When The Roll Is Called A Pyonder:  Tales From a Mennonite Childhood.
Click the title for the link to buy.

April 17, 1980

Today I was sad and mad because in line I was behind Neil and Karen and I were pretending to fight about who was behind him. And Neil said to us, “One thing, just stay off my back.” And that did it and so from now on I’ll just act normal so Neil doesn’t hate me, and maby some day he’ll change his mind about me. And who says I don’t like him? Well I do like him. I went fishing today. In the evening we played Rook. Daddy won. I don’t think it’s fair that Wanda, Yvonne and Roger can mouth off to mommy and daddy all day and neighthor of them bother to say any thing about it. And after the Roock game I asked If I could have a cookie mommy said “No”.  I asked again if I could have a cookie and I got mommy after me yelling.  I went on my way to the lundry and I said, “Come on you guys!” Then I had mommy and daddy yelling at me. Karen can’t stand to be pushed around a little bit, but she can be yelled at all day, Well I can stand to be pushed around all day, but I can’t stand to be talked mean to or yelled at even just a little bit.

April 21, 1980

Today I got a letter from my penpal on the out side it said Do Not Bend. Inside where 2 post cards from the Neil (drawing of heart) Armstrong museum. Wanda’s cat, Cinnimin had kittens and so did another wild cat. I tried to make a wheel barrel today, but I didn’t get very far.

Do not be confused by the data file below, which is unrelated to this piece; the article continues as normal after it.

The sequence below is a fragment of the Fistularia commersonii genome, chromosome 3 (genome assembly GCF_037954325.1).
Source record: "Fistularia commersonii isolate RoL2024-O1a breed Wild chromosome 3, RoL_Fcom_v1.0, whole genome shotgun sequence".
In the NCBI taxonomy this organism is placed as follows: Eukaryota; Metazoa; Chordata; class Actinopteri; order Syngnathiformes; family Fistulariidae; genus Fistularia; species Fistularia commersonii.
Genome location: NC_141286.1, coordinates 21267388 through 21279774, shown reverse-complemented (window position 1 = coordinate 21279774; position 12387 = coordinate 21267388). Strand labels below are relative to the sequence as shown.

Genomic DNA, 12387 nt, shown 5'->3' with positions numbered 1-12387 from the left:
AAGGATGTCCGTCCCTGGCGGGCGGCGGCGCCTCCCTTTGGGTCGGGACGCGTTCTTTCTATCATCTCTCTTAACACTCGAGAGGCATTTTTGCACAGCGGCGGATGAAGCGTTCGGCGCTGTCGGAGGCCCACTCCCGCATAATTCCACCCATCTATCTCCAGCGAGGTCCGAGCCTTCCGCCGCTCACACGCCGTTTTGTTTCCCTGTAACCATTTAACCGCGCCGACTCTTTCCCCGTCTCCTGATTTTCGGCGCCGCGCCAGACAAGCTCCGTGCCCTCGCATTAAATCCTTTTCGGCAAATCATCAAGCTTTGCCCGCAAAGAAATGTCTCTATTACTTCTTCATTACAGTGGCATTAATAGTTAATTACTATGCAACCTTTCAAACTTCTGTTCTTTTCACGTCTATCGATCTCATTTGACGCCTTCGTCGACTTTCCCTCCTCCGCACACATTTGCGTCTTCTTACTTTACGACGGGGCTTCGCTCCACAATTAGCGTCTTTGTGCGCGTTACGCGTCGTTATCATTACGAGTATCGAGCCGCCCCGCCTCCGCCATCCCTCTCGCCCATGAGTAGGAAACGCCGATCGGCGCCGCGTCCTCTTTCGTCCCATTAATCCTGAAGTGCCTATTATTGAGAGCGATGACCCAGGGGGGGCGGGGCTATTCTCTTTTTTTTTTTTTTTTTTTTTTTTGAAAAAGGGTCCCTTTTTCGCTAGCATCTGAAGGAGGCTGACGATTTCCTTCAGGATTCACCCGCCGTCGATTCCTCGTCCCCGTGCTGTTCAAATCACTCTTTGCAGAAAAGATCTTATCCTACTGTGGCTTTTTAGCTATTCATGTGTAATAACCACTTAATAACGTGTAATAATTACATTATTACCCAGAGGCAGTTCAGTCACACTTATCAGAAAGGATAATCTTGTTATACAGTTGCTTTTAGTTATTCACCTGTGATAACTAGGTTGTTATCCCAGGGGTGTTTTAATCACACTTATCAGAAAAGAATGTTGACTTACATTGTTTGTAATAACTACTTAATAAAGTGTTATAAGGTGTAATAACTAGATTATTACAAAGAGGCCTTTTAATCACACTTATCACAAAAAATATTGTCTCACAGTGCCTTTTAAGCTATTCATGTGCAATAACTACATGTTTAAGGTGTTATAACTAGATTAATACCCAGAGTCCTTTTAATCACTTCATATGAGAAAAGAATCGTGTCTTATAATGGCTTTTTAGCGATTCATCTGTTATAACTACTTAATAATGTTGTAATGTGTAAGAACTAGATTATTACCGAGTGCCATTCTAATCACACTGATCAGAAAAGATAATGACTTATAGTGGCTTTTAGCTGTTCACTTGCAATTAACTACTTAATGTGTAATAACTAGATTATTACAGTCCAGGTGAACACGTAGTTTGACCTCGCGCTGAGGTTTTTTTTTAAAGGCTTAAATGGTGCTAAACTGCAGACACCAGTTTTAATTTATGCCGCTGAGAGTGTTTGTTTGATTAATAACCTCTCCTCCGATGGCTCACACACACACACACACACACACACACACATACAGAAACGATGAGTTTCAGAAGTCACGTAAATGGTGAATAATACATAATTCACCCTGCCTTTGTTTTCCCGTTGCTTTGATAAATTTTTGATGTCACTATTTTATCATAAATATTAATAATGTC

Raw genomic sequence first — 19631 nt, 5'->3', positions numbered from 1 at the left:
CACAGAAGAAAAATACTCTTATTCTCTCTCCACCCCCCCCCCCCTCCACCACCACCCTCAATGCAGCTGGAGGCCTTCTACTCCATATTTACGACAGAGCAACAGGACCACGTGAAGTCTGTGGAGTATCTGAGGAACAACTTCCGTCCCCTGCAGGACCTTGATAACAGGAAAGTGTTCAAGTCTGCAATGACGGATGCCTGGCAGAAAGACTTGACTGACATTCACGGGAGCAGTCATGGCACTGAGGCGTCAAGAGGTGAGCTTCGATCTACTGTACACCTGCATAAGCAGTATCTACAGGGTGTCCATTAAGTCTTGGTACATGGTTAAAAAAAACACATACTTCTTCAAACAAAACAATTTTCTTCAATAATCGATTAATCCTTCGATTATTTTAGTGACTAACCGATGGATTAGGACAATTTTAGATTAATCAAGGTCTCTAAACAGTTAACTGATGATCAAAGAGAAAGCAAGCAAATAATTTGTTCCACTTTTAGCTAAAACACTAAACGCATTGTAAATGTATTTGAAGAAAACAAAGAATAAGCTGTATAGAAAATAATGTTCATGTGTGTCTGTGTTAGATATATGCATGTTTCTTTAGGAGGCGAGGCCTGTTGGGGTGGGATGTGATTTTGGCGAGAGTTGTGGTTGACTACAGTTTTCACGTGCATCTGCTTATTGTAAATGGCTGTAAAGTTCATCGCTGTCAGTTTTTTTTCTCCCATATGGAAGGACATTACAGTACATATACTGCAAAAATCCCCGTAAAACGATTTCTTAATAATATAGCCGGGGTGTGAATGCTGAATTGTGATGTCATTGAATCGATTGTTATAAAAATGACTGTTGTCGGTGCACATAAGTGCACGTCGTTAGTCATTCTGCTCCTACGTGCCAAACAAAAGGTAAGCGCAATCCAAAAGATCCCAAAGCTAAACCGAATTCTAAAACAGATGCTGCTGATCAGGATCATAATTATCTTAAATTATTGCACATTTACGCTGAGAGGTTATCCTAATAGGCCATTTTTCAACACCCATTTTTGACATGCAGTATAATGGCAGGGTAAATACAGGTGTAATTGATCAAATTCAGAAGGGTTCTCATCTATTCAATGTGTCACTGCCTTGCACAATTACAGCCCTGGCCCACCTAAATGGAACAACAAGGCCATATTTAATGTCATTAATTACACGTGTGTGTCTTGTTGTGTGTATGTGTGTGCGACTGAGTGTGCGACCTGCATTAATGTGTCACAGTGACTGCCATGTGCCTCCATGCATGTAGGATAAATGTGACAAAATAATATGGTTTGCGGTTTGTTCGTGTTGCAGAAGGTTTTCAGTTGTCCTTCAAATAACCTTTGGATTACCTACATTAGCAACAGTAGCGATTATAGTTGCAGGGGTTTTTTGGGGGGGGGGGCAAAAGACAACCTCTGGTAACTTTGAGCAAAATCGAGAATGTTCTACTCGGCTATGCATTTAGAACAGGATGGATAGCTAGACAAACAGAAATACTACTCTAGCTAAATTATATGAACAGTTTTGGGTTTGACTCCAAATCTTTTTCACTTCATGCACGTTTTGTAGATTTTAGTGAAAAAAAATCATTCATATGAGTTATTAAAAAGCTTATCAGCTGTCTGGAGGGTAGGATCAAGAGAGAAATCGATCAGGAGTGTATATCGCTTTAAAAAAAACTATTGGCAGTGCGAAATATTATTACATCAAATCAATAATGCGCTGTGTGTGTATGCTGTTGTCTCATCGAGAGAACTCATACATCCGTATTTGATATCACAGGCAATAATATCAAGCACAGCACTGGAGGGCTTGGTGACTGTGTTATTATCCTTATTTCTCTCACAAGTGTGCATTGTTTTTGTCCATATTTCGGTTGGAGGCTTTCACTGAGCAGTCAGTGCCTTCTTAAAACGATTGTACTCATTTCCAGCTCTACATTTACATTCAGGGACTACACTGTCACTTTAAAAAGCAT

Celebrating my 9th birthday about 4 months before I started keeping this diary.  Around the table clockwise are:  Yvonne, Wanda, Grandma Zimmerman, Mom, Grandpa  Zimmerman, Great Grandpa Horning, Great Grandma Horning and me.  Dad is taking the picture.  You can’t see it all that well, but I am wearing an infamous coloutte skirt with flaps, explained in When the Roll Is Called A Pyonder.

Get When The Roll Is Called A Pyonder from Amazon.com or if you buy it directly from the publisher, eLectio Publishing, a free e-book comes with the purchase of the paperback.

First Soup

From The Riotous Walls, work in progress

I do not know how to eat the soup.

There is an enormous bowl on the table in front of me with fist-sized potatoes, gristly chunks of meat, yucca, whole carrots, halved ears of corn. And a spoon. My mamá named Hilda smiles at me because she is pleased to have made me something special and “Coma,” she says. “No le gusta la sopa?”

I like soup and I am hungry but I don’t know what to do. The soups I know have small-cut meat and vegetables, not these ingredients boiled whole. I look again but she has not given me a knife. She stands there smiling at me in confused expectation as I look helplessly at my plate.

I must look for words in this language and I have so few.

“No entiendo,” I say. “Como?”

“Ai mamita,” she says through an accidental giggle and asks me if I’ve never eaten soup before. “Asi,” she says, and taking my spoon, she slices off a piece of potato and offers it to me as if I were a giant 20-year-old baby.

“Ah,” I say. “Gracias.” I take the spoon.